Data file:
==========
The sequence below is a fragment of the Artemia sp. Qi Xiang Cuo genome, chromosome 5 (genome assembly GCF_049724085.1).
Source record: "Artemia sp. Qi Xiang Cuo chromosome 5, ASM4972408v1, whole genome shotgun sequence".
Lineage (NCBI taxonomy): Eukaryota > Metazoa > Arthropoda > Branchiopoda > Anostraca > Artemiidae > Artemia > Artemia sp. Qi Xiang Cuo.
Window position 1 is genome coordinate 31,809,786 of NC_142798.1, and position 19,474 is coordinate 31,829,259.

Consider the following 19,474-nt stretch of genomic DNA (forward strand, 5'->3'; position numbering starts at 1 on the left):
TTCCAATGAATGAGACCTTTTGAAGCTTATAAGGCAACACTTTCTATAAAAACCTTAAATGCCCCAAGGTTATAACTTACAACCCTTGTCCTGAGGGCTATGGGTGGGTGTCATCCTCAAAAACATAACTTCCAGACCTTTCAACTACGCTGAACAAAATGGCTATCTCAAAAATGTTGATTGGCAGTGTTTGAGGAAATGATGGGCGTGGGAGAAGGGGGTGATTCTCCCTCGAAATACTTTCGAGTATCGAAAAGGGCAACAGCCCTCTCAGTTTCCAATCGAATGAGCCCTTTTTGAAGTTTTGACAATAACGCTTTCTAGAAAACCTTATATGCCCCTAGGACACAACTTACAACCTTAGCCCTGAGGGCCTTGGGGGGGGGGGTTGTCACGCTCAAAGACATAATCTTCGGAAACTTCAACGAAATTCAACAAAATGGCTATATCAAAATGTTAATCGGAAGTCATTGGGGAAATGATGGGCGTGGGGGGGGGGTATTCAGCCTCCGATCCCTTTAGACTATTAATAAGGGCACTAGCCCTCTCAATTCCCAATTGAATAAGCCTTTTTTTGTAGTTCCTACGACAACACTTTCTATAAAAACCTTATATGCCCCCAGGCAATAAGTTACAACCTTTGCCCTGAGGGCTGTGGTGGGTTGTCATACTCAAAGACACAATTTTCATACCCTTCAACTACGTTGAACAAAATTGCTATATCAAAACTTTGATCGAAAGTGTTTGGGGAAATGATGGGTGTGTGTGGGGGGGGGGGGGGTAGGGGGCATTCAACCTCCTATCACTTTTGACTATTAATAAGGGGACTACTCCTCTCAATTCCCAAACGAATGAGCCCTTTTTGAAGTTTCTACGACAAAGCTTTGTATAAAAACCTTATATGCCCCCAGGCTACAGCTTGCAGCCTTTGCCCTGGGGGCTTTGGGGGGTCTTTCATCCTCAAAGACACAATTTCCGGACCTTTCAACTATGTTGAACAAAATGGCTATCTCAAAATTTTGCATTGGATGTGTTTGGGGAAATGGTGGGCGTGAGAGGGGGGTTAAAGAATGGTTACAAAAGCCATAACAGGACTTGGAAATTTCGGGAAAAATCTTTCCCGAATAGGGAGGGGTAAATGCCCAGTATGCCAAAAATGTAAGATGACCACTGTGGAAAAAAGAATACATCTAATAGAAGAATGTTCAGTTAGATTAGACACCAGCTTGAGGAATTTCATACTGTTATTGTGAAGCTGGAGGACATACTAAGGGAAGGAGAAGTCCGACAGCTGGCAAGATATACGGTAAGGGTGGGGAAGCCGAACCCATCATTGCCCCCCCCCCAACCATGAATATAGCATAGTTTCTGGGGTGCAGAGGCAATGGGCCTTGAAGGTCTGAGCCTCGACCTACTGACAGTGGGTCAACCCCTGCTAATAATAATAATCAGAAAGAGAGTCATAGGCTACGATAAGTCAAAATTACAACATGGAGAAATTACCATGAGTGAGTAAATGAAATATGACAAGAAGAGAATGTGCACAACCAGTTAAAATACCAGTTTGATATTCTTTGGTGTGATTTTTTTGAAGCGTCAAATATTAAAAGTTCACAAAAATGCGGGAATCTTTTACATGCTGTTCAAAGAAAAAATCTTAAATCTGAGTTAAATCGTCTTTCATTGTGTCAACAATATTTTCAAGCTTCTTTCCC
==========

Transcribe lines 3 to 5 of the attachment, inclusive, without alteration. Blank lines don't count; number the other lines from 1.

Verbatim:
Lineage (NCBI taxonomy): Eukaryota > Metazoa > Arthropoda > Branchiopoda > Anostraca > Artemiidae > Artemia > Artemia sp. Qi Xiang Cuo.
Window position 1 is genome coordinate 31,809,786 of NC_142798.1, and position 19,474 is coordinate 31,829,259.

Consider the following 19,474-nt stretch of genomic DNA (forward strand, 5'->3'; position numbering starts at 1 on the left):